party politics

  • Political Parties and Trade Unions in the Post–Communist Poland: Class Politics that Have Never a Chance to Happen

    Author: Patrycja Rozbicka
    E-mail: p.rozbicka@ aston.ac.uk
    Institution: Aston University in Birmingham (United Kingdom)
    Author: Paweł Kamiński
    E-mail: p.kaminski@uj.edu.pl
    Institution: Jagiellonian University in Kraków (Poland)
    Year of publication: 2016
    Source: Show
    Pages: 191-204
    DOI Address: http://dx.doi.org/10.15804/ppsy2016015
    PDF: ppsy/45/ppsy2016015.pdf

    Trade unions in Poland have not built the stable and long–term relations with political parties as are observed in Western democracies. By analysing the historical and symbolic background of the transformation to a democratic civil society and free market economy, political preferences of working class, trade union membership rates, and public opinion polls, we argue that, in case of Poland, the initial links between political parties and trade unions weakened over time. Polish trade unions never had a chance to become a long–term intermediary between society and political parties, making the Polish case study a double exception from the traditional models. 

  • The Anti–systemness of the Protest Parties

    Author: Bartłomiej Michalak
    Institution: Nicolaus Copernicus University in Toruń (Poland)
    Year of publication: 2011
    Source: Show
    Pages: 110-121
    DOI Address: http://dx.doi.org/10.15804/ppsy2011007
    PDF: ppsy/40/ppsy2011007.pdf

    Last decades of the past century, as well as the current one, may be characterized by the increase of political role of the movements that are called “the protest parties.” Scholars, journalists and politicians put a lot of attention to that phenomenon. However, it is focused just on selected elements of the problem. Beginning from the 1980s European public opinion may observe the rise and development of groups of ecologists. The unexpected electoral success of the new type of party is called “the New Populism.” Back in the 1990s it caused many concerns, opinions and discussions on the issue whether such parties are harmful for modern and stabilized western European democracies. At the turn of the century the political scene has been dominated by new forms of activity, which are the anti-globalization and alternative globalization movements.

  • Book review: Andrzej Antoszewski, “Parties and Party Systems in the EU Member States at the Turn of the 20th and 21st Centuries”, Wydawnictwo Adam Marszałek, Toruń 2010, pp. 376

    Author: Jerzy Sielski
    Year of publication: 2010
    Source: Show
    Pages: 303-306
    DOI Address: http://dx.doi.org/10.15804/ppsy2010017
    PDF: ppsy/39/ppsy2010017.pdf

    The book by Andrzej Antoszewski consists of three parts. The first of them is of a theoretical character. The author analyses the concept of liberal democracy, trying to present the problems connected with this issue. In the second chapter, he discusses the idea of a party as a political institution and presents how the social and cultural changes infl uence its activity. In a very interesting way, he describes the conditions in which political parties in Central and Eastern Europe were established. He wonders whether the diff erent circumstances in which they were formed have aff ected the way they operate and their mutual relations.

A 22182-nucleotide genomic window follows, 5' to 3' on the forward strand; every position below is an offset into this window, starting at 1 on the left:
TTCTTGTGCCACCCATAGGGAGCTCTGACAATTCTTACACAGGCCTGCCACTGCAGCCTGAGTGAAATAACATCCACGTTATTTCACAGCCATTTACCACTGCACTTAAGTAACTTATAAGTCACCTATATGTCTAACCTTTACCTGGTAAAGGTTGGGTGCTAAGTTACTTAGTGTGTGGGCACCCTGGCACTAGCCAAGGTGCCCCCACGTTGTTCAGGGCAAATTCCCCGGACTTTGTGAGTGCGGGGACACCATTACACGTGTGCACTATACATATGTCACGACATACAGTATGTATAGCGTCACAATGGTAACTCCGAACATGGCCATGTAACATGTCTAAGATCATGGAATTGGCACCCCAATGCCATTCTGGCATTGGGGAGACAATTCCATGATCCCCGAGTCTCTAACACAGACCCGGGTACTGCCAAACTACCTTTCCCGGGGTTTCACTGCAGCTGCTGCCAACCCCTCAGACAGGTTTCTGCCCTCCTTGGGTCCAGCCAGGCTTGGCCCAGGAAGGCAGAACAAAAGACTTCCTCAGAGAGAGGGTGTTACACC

• Between Nation-Building and Contestation for Power: The Place of Party Politics in Nigeria, 1923-2019

    Author: Adetunji Ojo Ogunyemi
    E-mail: motunji@gmail.com
    Institution: Obafemi Awolowo University, Ile-Ife (Nigeria)
    Year of publication: 2020
    Source: Show
    Pages: 51-71
    DOI Address: https://doi.org/10.15804/ppsy2020404
    PDF: ppsy/49-4/ppsy2020404.pdf

    By May 29, 2019, Nigeria’s Fourth Republic and democracy had achieved an unprecedented 20 unbroken years of active partisan politics and representative democracy. The First Republic had lasted barely three years (1963-1966); the Second Republic and its democratic institutions lasted just four years (1979-1983) while the Third Republic (19921993) could barely hold its head for one year. Hence, by mid-2019, not many analysts have congratulated Nigeria for its longest democratic experience since its independence from Britain in 1960, but hardly did any of them identify the core reasons for such a sustained rule of democratic ethos for two decades. In this paper, we show the origin and practice of political parties in Nigeria. We argue that the country had succeeded in its Fourth Republic as a democratic country because its law and constitution together with the political culture of the people had permitted multiparty democracy by which governments had been formed, political inclusion and popular participation ensured, and public policies initiated. We also present an analysis of party politicking in the country from its beginning in 1923 and conclude that Nigeria has achieved meaningful and sustainable dividends of democracy in her Fourth Republic because of a maturing culture of partisan politics.

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